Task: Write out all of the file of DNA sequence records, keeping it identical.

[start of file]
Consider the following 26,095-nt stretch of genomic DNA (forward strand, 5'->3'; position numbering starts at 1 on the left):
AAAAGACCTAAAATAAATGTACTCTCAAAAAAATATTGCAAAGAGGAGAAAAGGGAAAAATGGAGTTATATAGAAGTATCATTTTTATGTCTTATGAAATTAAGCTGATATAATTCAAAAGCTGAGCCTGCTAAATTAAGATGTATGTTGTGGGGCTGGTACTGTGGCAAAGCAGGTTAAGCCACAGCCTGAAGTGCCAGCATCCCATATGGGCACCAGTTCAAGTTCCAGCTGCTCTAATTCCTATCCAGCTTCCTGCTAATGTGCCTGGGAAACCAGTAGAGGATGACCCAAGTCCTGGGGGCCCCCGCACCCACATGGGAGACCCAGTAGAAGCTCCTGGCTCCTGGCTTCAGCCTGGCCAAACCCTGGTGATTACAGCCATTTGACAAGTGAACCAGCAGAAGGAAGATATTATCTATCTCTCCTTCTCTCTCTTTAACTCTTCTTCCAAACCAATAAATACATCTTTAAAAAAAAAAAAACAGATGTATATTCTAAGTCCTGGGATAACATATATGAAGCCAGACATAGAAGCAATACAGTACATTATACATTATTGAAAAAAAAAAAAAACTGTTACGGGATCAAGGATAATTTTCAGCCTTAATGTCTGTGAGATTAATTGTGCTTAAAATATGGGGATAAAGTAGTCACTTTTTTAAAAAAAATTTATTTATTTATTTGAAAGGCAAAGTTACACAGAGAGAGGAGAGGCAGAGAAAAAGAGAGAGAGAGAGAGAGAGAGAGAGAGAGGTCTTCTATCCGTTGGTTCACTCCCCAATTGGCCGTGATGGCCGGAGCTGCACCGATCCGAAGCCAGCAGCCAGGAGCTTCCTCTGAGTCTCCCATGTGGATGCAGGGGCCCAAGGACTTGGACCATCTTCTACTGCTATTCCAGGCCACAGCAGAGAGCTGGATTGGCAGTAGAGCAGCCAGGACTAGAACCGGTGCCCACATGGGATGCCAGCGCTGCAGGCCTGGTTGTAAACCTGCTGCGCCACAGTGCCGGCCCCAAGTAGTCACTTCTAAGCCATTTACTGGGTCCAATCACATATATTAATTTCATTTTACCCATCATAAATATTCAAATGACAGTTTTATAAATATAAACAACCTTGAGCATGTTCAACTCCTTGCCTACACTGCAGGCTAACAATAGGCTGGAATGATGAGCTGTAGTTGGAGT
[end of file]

Consider the following 26,095-nt stretch of genomic DNA (forward strand, 5'->3'; position numbering starts at 1 on the left):
AAAAGACCTAAAATAAATGTACTCTCAAAAAAATATTGCAAAGAGGAGAAAAGGGAAAAATGGAGTTATATAGAAGTATCATTTTTATGTCTTATGAAATTAAGCTGATATAATTCAAAAGCTGAGCCTGCTAAATTAAGATGTATGTTGTGGGGCTGGTACTGTGGCAAAGCAGGTTAAGCCACAGCCTGAAGTGCCAGCATCCCATATGGGCACCAGTTCAAGTTCCAGCTGCTCTAATTCCTATCCAGCTTCCTGCTAATGTGCCTGGGAAACCAGTAGAGGATGACCCAAGTCCTGGGGGCCCCCGCACCCACATGGGAGACCCAGTAGAAGCTCCTGGCTCCTGGCTTCAGCCTGGCCAAACCCTGGTGATTACAGCCATTTGACAAGTGAACCAGCAGAAGGAAGATATTATCTATCTCTCCTTCTCTCTCTTTAACTCTTCTTCCAAACCAATAAATACATCTTTAAAAAAAAAAAAACAGATGTATATTCTAAGTCCTGGGATAACATATATGAAGCCAGACATAGAAGCAATACAGTACATTATACATTATTGAAAAAAAAAAAAAACTGTTACGGGATCAAGGATAATTTTCAGCCTTAATGTCTGTGAGATTAATTGTGCTTAAAATATGGGGATAAAGTAGTCACTTTTTTAAAAAAAATTTATTTATTTATTTGAAAGGCAAAGTTACACAGAGAGAGGAGAGGCAGAGAAAAAGAGAGAGAGAGAGAGAGAGAGAGAGAGAGGTCTTCTATCCGTTGGTTCACTCCCCAATTGGCCGTGATGGCCGGAGCTGCACCGATCCGAAGCCAGCAGCCAGGAGCTTCCTCTGAGTCTCCCATGTGGATGCAGGGGCCCAAGGACTTGGACCATCTTCTACTGCTATTCCAGGCCACAGCAGAGAGCTGGATTGGCAGTAGAGCAGCCAGGACTAGAACCGGTGCCCACATGGGATGCCAGCGCTGCAGGCCTGGTTGTAAACCTGCTGCGCCACAGTGCCGGCCCCAAGTAGTCACTTCTAAGCCATTTACTGGGTCCAATCACATATATTAATTTCATTTTACCCATCATAAATATTCAAATGACAGTTTTATAAATATAAACAACCTTGAGCATGTTCAACTCCTTGCCTACACTGCAGGCTAACAATAGGCTGGAATGATGAGCTGTAGTTGGAGT